Students interested advanced manufacturing programs are in luck, thanks to a $179,000 grant the National Science Foundation (NSF) gave to Patrick Henry Community College (PHCC).
The funds are earmarked to start a new dual enrollment program for high school juniors and seniors interested in robotics, engineering, or advanced manufacturing jobs.
The college will accept its first group of 20 high school students beginning this fall into the program that is designed to equip high school students to pursue a variety of career and educational options. Students can take up to 30 credits in the applied engineering field while still in high school. Classes will meet on the PHCC main campus and in PHCC’s FabLab. Topics covered will include mechatronics, robotics, engineering, and hydraulics.
Students will build electric guitars and learn to program robots, according to a release from the college.
Those who complete the program will be eligible to test for the Certified Production Technician national certification, will have finished 60 percent of the courses required for the Siemens Mechatronics Industry Certification and the Advanced Film Manufacturing Career Studies Certificate, and will have only 25 credits remaining to receive a General Engineering Technology Associate Degree.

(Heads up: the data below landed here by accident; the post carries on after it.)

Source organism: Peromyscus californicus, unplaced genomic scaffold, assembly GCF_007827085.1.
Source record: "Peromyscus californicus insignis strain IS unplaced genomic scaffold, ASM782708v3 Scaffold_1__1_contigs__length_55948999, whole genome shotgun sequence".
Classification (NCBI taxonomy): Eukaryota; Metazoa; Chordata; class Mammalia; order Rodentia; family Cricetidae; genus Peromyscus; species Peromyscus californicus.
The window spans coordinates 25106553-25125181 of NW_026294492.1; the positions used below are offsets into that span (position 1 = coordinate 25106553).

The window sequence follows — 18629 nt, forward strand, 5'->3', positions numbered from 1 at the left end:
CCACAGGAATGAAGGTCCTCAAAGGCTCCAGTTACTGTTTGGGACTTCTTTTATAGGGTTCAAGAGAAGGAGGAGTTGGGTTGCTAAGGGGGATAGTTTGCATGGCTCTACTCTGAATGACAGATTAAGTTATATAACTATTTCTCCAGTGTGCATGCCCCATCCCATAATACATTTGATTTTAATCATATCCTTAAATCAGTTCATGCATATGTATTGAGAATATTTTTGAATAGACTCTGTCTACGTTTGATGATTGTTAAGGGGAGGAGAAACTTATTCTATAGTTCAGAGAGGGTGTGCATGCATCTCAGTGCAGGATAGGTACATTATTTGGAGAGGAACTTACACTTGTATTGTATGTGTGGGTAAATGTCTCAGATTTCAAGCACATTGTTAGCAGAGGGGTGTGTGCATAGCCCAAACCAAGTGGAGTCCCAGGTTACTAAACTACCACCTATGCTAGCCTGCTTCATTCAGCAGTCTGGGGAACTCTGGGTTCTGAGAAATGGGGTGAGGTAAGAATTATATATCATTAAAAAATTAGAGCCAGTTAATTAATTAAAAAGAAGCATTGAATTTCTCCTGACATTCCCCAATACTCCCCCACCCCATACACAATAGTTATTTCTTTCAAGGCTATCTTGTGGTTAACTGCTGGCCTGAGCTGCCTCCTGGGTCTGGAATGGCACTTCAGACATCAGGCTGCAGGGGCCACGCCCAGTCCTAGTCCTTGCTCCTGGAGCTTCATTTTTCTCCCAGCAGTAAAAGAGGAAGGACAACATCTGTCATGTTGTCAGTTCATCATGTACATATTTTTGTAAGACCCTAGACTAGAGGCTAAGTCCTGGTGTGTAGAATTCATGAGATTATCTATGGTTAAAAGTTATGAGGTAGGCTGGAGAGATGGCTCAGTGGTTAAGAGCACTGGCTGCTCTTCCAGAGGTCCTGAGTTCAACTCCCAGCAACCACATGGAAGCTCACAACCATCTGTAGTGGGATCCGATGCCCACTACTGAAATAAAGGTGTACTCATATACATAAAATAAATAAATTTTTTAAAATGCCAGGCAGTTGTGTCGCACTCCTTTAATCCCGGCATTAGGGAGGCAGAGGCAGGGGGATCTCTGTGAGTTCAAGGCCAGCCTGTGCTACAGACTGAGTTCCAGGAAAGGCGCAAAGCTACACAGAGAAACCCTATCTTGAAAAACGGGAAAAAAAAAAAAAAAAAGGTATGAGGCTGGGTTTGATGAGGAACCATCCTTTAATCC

Nationally, employers name these certifications and degrees as critical requirements for applied engineering jobs, a release stated.
Due to the workforce need, many area employers have pledged to help with the new program, including: Eastman, Alcoa Titanium and Engineered Products (now Arconic), Nilit America. Other community partners include: Henry County Public Schools, Martinsville City Public Schools, New College Institute, and the Institute for Advanced Learning and Research, according to Rhonda Hodges, PHCC’s vice president workforce, economic, and community development.
“I hear all the time from area employers that there is a need for employees who have the certifications, degrees, and critical thinking” skills, Hodges said, and added vacancies in the applied engineering field often remain unfilled.
“We’ve learned from our industry partners that so many great jobs are going unfilled because they just can’t find qualified applicants. We hear from community members that the barriers to education after high school are often too steep. This program will address these two issues head on,” Hodges said.
“Dual-enrollment programs can make such a profound difference in students’ lives helping them realize their academic and career goals by catapulting them into their degrees and saving them thousands of dollars and months of time,” she added.
High school juniors and seniors may apply. The application process will be competitive. For more information or to enroll, contact David Dillard at firstname.lastname@example.org or 276-656-0284.